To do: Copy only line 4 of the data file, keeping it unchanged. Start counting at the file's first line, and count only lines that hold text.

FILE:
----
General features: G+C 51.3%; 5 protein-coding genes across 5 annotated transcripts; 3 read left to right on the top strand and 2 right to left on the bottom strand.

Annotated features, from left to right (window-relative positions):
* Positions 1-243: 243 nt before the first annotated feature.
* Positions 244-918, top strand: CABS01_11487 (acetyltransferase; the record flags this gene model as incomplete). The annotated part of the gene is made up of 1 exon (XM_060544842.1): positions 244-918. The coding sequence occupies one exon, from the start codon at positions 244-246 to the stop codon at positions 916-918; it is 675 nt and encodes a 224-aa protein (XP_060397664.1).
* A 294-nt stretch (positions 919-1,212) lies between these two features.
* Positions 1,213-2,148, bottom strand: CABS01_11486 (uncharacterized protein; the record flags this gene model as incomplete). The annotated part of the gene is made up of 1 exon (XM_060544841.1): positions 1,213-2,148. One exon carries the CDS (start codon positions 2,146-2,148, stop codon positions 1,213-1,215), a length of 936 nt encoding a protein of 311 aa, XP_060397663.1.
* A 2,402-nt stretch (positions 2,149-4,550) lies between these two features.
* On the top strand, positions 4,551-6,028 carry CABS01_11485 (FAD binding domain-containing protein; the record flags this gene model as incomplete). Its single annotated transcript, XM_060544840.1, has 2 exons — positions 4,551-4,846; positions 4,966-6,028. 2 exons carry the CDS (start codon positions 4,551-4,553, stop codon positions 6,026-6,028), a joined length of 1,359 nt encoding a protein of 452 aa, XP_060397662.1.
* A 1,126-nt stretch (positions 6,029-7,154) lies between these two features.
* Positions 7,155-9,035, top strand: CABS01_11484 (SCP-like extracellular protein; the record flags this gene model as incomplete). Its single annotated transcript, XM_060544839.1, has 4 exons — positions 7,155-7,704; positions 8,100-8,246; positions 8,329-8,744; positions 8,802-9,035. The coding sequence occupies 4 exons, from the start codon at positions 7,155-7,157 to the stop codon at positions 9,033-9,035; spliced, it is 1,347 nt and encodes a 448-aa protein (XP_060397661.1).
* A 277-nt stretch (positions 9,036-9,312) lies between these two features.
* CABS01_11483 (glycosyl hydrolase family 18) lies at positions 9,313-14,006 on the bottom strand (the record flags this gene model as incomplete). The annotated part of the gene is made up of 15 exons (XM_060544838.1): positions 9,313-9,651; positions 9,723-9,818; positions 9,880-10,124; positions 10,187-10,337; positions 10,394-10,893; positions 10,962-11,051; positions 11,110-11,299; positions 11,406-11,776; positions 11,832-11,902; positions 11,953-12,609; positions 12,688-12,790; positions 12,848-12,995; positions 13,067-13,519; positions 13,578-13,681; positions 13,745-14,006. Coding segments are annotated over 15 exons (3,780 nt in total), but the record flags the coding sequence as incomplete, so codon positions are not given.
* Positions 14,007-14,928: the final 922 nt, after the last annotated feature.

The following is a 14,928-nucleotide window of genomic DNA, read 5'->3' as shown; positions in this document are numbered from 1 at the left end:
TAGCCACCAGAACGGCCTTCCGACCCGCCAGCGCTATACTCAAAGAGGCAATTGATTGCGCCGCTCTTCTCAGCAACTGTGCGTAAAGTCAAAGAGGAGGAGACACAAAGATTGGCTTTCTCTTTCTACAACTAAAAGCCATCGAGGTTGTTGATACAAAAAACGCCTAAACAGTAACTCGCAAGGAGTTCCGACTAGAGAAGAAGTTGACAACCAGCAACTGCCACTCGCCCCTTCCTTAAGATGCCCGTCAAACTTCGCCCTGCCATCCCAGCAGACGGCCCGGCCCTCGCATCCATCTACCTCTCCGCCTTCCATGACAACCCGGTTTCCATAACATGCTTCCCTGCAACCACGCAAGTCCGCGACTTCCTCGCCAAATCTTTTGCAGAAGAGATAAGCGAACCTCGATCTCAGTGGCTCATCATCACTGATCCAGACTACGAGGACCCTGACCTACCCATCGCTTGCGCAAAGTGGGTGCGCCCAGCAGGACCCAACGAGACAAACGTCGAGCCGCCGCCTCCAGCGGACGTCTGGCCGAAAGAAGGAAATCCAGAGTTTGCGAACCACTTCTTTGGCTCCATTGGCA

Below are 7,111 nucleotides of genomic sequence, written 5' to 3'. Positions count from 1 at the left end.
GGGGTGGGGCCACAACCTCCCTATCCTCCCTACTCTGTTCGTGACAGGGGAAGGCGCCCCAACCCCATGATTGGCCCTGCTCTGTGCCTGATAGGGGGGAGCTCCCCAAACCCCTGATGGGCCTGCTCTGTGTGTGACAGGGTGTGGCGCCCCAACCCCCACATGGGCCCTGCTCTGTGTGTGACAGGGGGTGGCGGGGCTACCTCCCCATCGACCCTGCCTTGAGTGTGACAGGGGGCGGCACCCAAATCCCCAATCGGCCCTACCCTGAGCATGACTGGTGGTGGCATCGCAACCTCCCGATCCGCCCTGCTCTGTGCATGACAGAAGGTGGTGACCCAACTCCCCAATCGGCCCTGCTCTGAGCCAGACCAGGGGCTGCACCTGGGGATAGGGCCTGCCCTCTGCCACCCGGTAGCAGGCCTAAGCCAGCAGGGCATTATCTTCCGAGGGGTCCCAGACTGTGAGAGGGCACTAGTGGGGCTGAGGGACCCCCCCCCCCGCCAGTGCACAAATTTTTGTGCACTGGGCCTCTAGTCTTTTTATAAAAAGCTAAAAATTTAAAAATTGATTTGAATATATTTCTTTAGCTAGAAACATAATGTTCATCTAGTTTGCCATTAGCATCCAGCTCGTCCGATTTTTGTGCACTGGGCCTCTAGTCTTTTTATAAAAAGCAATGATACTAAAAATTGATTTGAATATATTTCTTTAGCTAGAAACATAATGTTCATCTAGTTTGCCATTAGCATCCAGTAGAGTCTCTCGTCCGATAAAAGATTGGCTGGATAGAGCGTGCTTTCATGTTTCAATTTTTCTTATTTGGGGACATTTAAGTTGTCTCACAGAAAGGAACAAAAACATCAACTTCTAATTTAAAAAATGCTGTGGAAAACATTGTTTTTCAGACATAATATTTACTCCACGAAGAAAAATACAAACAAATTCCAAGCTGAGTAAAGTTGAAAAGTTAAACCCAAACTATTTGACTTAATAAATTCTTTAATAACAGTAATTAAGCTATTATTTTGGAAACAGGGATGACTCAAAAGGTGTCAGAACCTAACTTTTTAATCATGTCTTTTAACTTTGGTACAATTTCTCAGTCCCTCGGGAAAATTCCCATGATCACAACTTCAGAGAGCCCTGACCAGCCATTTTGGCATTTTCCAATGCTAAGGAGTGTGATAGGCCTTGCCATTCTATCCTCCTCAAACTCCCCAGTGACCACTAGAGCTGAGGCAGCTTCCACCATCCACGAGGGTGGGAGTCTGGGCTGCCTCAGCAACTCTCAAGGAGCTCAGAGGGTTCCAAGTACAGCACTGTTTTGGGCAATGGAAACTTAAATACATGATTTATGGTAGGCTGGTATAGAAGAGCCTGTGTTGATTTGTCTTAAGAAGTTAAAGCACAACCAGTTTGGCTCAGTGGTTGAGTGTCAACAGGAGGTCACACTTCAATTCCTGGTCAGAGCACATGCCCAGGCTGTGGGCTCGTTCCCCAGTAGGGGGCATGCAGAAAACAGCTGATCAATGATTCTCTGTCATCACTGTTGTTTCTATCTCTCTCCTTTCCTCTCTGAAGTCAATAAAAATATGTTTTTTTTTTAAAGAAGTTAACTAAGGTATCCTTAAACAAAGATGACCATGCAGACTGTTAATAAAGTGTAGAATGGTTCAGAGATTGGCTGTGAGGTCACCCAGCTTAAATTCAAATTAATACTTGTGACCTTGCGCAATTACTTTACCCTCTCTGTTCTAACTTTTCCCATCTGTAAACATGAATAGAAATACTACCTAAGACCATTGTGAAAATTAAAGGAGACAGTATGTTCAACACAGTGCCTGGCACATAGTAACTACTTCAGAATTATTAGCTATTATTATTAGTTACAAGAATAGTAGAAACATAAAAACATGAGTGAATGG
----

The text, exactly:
* Positions 244-918, top strand: CABS01_11487 (acetyltransferase; the record flags this gene model as incomplete). The annotated part of the gene is made up of 1 exon (XM_060544842.1): positions 244-918. The coding sequence occupies one exon, from the start codon at positions 244-246 to the stop codon at positions 916-918; it is 675 nt and encodes a 224-aa protein (XP_060397664.1).